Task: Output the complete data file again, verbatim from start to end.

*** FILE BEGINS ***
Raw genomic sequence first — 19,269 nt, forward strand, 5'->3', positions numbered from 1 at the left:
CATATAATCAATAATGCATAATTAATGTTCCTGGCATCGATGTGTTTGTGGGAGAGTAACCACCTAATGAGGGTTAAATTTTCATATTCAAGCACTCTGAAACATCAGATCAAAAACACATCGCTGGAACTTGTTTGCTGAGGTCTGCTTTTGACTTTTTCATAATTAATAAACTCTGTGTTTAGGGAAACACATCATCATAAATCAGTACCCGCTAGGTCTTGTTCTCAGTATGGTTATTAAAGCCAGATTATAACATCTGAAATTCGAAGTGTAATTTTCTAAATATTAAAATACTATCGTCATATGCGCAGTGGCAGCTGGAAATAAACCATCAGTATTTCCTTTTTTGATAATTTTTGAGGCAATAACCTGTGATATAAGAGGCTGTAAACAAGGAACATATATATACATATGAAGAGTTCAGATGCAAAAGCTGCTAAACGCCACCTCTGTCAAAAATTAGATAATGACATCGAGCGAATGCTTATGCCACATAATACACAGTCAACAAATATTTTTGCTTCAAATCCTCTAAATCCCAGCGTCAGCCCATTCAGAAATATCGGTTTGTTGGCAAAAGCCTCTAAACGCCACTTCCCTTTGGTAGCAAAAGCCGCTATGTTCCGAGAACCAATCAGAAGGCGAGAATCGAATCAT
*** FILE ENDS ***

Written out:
Raw genomic sequence first — 19,269 nt, forward strand, 5'->3', positions numbered from 1 at the left:
CATATAATCAATAATGCATAATTAATGTTCCTGGCATCGATGTGTTTGTGGGAGAGTAACCACCTAATGAGGGTTAAATTTTCATATTCAAGCACTCTGAAACATCAGATCAAAAACACATCGCTGGAACTTGTTTGCTGAGGTCTGCTTTTGACTTTTTCATAATTAATAAACTCTGTGTTTAGGGAAACACATCATCATAAATCAGTACCCGCTAGGTCTTGTTCTCAGTATGGTTATTAAAGCCAGATTATAACATCTGAAATTCGAAGTGTAATTTTCTAAATATTAAAATACTATCGTCATATGCGCAGTGGCAGCTGGAAATAAACCATCAGTATTTCCTTTTTTGATAATTTTTGAGGCAATAACCTGTGATATAAGAGGCTGTAAACAAGGAACATATATATACATATGAAGAGTTCAGATGCAAAAGCTGCTAAACGCCACCTCTGTCAAAAATTAGATAATGACATCGAGCGAATGCTTATGCCACATAATACACAGTCAACAAATATTTTTGCTTCAAATCCTCTAAATCCCAGCGTCAGCCCATTCAGAAATATCGGTTTGTTGGCAAAAGCCTCTAAACGCCACTTCCCTTTGGTAGCAAAAGCCGCTATGTTCCGAGAACCAATCAGAAGGCGAGAATCGAATCAT